That marriages are no longer made in heaven is not news any
more: for confirmation, just consider the number of divorce
cases (9,000) filed in Delhi last year. But there's another
side to this story: More and more people are game for a second
innings at the altar. Says Anuja Agrawal, reader of sociology
at DU: "The fact that people are opting to remarry shows
that they do value the institution of marriage. The only difference
is that earlier marriage was an unequal institution where one
partner (the woman) had little or no choice. Today, that choice
is available and socially acceptable."
Reema Srivastava, now 35, the first time was an experience
out of hell. Fresh out of engineering college, all she wanted
was a secure job and an engineer husband. Sure enough, her
parents found her one: Reema got married to a US-bound engineer.
But little did the girl from Allahabad know what lay in store
for her: The man, it turned out, was impotent. Also, violent
and pathologically possessive. "Things got to a point
when I was not allowed to make calls to my family and my mail
was scrutinised. I was almost a captive in a foreign land,"
she sighs. Divorce was the only way out. Reema later remarried
through a matrimonial website and now has a little daughter.
But she admits that she kept the marriage hidden from her
relatives for over a year. "We were embarrassed about
second marriages are on the rise, people are still reluctant
to talk about it. Most of the middle-class people we spoke
to didn't want to be photographed and requested that we change
their names. But Agrawal says things are changing. "One
reason why the divorce rate is up is because there’s less
stigma attached to it." Changing gender equations are
also a factor. "Educated, working women seek compatible
life partners, only to find that men still have traditional
expectations from them."
some people smell a business opportunity here. "Every
month we get 1,000 profiles registered on our website where
people seek new partners," says Vivek Pahwa who started
a website dedicated to second marriages in June this year.
The site already boasts 7,000 profiles and counting. "Loneliness,
early divorce, and a more mature outlook are some of the reasons
that people cite for seeking a new life companion," says
55% of the aspirants are from the big cities of Delhi, Mumbai,
Hyderabad, Pune, Bangalore, Chennai, and Kolkata. The rest
are from places like Patna, Ahmedabad, Lucknow and Chandigarh,
an indication that the desire to find one's soulmate cuts
across traditional divides. As Rashmi Anand, a former Meerut
college lecturer and 'second-timer', points out: "Today,
getting hitched to the right person and making a success of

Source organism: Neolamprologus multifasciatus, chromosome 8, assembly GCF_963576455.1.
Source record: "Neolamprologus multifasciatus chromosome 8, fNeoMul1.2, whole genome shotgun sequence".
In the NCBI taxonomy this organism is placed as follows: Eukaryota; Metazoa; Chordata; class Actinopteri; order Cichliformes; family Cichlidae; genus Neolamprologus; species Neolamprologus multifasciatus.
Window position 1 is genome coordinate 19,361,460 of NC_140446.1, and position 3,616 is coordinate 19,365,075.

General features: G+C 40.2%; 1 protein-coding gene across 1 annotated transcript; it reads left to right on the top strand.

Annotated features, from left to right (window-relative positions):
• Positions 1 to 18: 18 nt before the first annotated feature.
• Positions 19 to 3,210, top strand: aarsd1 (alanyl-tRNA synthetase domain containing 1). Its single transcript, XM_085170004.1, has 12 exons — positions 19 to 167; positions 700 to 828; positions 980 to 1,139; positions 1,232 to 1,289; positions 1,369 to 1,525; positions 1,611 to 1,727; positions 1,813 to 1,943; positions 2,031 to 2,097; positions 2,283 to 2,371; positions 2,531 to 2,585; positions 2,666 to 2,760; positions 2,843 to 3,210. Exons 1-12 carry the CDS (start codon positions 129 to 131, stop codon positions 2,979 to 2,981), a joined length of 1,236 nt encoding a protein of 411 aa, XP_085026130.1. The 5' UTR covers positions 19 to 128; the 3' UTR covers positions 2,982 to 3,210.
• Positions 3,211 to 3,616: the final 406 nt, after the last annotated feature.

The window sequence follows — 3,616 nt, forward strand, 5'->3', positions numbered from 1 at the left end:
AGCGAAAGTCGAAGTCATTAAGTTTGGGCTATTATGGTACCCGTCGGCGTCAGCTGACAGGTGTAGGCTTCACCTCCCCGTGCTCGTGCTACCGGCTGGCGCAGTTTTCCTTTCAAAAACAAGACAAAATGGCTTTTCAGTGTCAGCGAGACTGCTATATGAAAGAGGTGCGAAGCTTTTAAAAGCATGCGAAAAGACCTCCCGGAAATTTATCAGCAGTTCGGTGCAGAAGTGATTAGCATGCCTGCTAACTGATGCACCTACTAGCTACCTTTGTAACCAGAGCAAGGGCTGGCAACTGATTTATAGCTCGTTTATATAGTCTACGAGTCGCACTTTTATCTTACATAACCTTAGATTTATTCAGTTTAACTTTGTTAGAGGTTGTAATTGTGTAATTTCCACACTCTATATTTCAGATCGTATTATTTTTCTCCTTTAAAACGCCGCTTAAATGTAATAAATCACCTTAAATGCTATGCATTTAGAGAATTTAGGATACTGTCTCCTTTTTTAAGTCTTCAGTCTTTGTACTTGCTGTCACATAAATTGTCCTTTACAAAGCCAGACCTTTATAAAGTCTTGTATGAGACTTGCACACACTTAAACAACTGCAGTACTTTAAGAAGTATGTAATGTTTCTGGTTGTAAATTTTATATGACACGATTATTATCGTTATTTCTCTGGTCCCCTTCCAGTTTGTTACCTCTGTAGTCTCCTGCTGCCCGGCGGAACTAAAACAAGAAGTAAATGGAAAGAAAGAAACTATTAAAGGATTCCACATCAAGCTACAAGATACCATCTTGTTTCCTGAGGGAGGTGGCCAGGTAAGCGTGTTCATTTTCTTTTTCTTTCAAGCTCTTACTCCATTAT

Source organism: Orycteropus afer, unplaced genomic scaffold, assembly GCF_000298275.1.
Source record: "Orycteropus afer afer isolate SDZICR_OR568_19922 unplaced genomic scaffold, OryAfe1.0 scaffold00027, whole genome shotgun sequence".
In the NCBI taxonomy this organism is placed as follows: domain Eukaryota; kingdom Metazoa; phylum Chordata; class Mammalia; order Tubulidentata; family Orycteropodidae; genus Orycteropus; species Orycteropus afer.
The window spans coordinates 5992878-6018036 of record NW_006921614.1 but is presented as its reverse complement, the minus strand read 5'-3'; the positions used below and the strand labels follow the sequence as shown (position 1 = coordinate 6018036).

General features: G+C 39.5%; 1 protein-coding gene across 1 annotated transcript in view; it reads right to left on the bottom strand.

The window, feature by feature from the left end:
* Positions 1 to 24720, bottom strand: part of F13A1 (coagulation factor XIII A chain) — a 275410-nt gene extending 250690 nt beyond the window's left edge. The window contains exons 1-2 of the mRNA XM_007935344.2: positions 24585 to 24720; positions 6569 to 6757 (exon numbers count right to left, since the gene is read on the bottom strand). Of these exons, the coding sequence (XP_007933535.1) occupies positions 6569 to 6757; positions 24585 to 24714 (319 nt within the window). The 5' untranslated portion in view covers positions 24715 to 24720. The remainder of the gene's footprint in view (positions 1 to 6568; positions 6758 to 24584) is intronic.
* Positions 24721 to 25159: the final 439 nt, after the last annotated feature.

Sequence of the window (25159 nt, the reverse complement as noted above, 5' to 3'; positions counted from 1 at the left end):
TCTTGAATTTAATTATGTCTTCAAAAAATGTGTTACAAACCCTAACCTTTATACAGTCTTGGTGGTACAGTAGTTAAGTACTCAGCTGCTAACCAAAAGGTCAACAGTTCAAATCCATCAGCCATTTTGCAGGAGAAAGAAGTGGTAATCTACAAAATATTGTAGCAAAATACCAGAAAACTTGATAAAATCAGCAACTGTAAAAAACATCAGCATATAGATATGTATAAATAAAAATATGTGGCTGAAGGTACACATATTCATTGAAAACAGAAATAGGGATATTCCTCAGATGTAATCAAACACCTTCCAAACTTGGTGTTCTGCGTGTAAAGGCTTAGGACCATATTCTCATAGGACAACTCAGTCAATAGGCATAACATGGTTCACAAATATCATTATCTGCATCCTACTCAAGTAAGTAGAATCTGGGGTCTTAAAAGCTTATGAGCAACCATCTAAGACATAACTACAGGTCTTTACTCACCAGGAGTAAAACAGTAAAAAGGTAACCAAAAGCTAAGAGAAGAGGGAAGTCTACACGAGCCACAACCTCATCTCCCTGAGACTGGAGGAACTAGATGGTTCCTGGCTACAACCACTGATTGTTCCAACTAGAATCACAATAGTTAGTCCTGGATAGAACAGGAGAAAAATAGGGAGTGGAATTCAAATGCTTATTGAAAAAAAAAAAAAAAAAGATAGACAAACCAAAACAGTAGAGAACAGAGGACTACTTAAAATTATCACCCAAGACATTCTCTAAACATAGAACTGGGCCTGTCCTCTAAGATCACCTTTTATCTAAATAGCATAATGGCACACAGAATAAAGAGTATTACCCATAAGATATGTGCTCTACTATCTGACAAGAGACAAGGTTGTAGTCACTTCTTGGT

it is a difficult but not impossible task."
marriage to her childhood sweetheart lasted 12 years. "We
were both very young. Small issues and lies were seen as acts
of treason. The fact that we didn't discuss our situation
with anyone made it worse," she recalls.
has since remarried and moved to Mumbai. "I am older
and wiser now. I realise people work really hard on their
marriage, especially in a place like Mumbai where there is
no support system." Remarriage has been a "growing
up" process. "It has made me richer emotionally.
Also, perhaps I value relationships more now."
who has a son from each marriage, has clearly moved on. Yet
she points out that second marriages are still not completely
out of the closet. "For a long time my ex didn’t acknowledge
to friends that we had divorced. And my current husband doesn’t
like to mention that I was married to someone else once!"
up the pieces
Ohri, a 33-year-old homemaker from Chennai, also had a lot
of growing up to do when her husband of two years shot himself.
No one knew why. With an infant son to take care of, Vidya
got married again with the help of her family. "Initially
I was in a state of shock. But life is about picking up the
pieces and moving on for the sake of your future." And
she was lucky to find a caring mate on this journey.
Inderbir Singh, 35, from Delhi is still waiting for that elusive
mate. The corporate trainer married for love, only to find
that she loved someone else. "I decided to call it quits
then," he says. What followed was an amicable divorce
and three meetings with prospective brides. The hunt is on.
names have been changed.) - from TimesOfIndia
Marrying twice no more a taboo in India
New Delhi, Sept 16: Gone are the days when divorce was considered
to be a taboo, as more Indians are now walking out of marriage
and opting for divorce, says a leading matrimonial website
catering exclusively for divorcees.
increasing number of marriage seekers registering in a new
Indian matrimonial web site, secondshaadi.com is an indication
of this trend.
are considered to be a mismatch in a social gathering and
now with the number of divorce cases growing in the younger
generation, they don`t know whom to tell or where to approach
for getting married again. So we thought of giving them a
platform to get remarried," says Vivek Pahwa, the brain
adding that within three months of its existence it has more
than 10,000 registered members from various backgrounds, he
says, "The number is increasing rapidly with more than
5000 people getting registered in a month."
to a study conducted by the website, about 9,000 divorce cases
are filed every year in the Capital compared to 1,000 in the
and Chennai have both seen a 200 per cent rise in divorce
rates, the study adds.
30 per cent of our registered members are women, it can be
clearly seen that second marriage is becoming more and more
acceptable among women which was unlike earlier" Pahwa
Aruna Broota, Professor, Department of Psychology, Delhi University
feels it is the socio-cultural and economic empowerment of
women that is responsible for this increasing number of cases.